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Digesting the lowest rung of pop culture so you don't have to!
It’s been a fairly busy few weeks at the Culture Cast blog, what with all of our podcast updates, television recaps, and movie reviews. I haven’t had much of a chance to write about my favorite subject – failed movies – and I’ve been chomping at the bit to write something new for this particular feature. Today I’m going to cover a few recently released movies that went wrong on opening weekends, and how Hollywood might have avoided these likely catastrophes.
Red Dawn (2012)
Red Dawn is the story of an Iraq War veteran who, upon returning home from active duty, must protect his home town (even adopting his old high school mascot as the name for a rag-tag resistance group) after an unlikely invasion courtesy of communist North Korea. Originally shot in 2009, this remake of the well-liked 1980s action cheese-fest stars Chris Hemsworth (Thor), Josh Hutcherson (The Hunger Games), and Jeffrey Dean Morgan (The Losers) in roles originated by 80s idols like Patrick Swayze and C. Thomas Howell. The film seemed marketed to the right crowd, and Hemsworth is a fairly legitimate star now after the mammoth success of The Avengers and a few other hits, but the film, which actually opened higher than expected at 14 million dollars in box office, will probably die a quick death and in the end only recover about half of its budget (approximately 65 million according to sources). So, what exactly went wrong?
Red Dawn is a victim of the MGM bankruptcy of a few years ago (along with fellow Chris Hemsworth-starrer Cabin in the Woods). Filmed over three years ago, there probably was a time when a Red Dawn remake may have done boffo box office, but it definitely isn’t now. The recent James Bond flick Skyfall has absolutely dominated the action market over the last few weeks, and its excellent reviews and positive word of mouth have helped it gross well over two-hundred million dollars domestically. Red Dawn, on the other hand, garnered atrocious reviews (11% on aggregate site Rotten Tomatoes) and a middling “B” Cinemascore, according to tracker site Box Office Mojo. Additionally, while the original Red Dawn is lauded as an 80s action classic alongside similar jingoistic murder-fests like Commando or Rambo: First Blood Part 2, no one was really clamoring for a contemporary update, and the changeover from China to North Korea as the primary antagonist during the lengthy post-production period screamed of political correctness run amok. No one is going to come out of this remake looking good ultimately.
Silver Linings Playbook (2012)
Silver Linings Playbook is a feel-good comedy from the director of The Fighter and Three Kings (David O. Russell) starring Bradley Cooper (The Hangover) and Jennifer Lawrence (The Hunger Games), with a production assist from notorious Hollywood duo the Weinstein brothers. Cooper stars as a man suffering from bipolar disorder who must get his life back together to help save his family. Lawrence plays a recent widow, who is also Cooper’s would-be love interest, with whom he shares an odd friendship. Russell, hot off the success of his last picture (which saw Christian Bale win an Academy Award), received some of the best reviews of his career for Playbook, with aggregate site Rotten Tomatoes awarding the film a 90% overall, indicating near universal acclaim. Silver Linings Playbook opened in only 367 theaters to a somewhat solid 4.6 million dollars, but the behind the scenes tinkering with the release pattern for the film may well end up spelling its doom.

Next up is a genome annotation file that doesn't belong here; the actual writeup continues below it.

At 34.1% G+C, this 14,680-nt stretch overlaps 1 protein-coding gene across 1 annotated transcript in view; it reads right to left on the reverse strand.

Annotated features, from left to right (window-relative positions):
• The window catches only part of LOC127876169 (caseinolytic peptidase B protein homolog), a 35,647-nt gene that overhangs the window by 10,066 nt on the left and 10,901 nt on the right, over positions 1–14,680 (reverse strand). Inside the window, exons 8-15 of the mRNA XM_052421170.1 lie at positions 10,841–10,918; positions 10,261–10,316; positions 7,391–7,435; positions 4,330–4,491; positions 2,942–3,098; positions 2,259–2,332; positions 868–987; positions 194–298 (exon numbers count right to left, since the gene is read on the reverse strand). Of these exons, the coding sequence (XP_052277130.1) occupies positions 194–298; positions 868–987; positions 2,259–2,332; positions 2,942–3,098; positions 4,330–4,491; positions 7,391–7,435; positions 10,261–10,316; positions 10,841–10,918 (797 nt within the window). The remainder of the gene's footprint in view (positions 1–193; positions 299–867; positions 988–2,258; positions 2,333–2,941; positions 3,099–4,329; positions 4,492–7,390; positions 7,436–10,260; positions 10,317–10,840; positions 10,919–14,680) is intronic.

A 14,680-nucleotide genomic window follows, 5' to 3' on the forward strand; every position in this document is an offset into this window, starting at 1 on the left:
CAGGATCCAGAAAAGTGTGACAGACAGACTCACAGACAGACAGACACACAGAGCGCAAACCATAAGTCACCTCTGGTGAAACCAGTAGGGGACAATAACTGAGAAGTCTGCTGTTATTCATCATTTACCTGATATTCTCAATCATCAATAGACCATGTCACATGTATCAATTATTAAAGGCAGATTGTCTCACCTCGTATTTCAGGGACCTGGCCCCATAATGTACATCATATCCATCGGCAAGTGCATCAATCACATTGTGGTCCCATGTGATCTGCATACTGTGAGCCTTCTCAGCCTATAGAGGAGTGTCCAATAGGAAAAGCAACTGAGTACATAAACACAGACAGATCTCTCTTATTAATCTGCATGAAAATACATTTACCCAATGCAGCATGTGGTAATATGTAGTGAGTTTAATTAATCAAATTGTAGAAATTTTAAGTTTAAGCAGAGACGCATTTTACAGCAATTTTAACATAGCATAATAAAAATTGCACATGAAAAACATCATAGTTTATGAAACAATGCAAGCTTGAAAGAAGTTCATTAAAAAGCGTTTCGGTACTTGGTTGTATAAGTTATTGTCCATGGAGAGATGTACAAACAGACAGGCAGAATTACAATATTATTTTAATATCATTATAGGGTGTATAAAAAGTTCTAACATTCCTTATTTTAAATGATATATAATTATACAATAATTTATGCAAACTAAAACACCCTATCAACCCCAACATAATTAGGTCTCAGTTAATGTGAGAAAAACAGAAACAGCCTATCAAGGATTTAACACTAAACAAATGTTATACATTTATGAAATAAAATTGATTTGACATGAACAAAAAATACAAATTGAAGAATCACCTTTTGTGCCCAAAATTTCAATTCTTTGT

There’s no doubt that the Weinstein brothers, who produced Silver Linings Playbook, have done some incredible politicking in Hollywood. Big hits like Pulp Fiction and Shakespeare in Love practically became big hits due to their power and influence, for example. Additionally, the Weinstein’s are probably responsible for Shakespeare in Love winning the Best Picture Oscar over Saving Private Ryan back in early 1999. But they messed up with Silver Linings Playbook, adjusting its opening release dates and confusing audiences. The film, originally scheduled for a November 21st release, instead received a miscalculated and awkward “Oscar bait”-style rollout. It is unclear when Silver Linings Playbook will see its national release, but all indications point to December 7th. If the film has poor word of mouth and sees diminishing returns, there is a good chance the Weinstein’s will shelve the release entirely, leaving the acclaimed David O. Russell film out cold. Additionally, the disastrous marketing campaign, featuring trailers and commercials that posit Silver Linings Playbook as some kind of Kathryn Heigl/Gerard Butler romantic comedy probably haven’t helped things out either.
It’ll be interesting to see what the future has in store for these two films.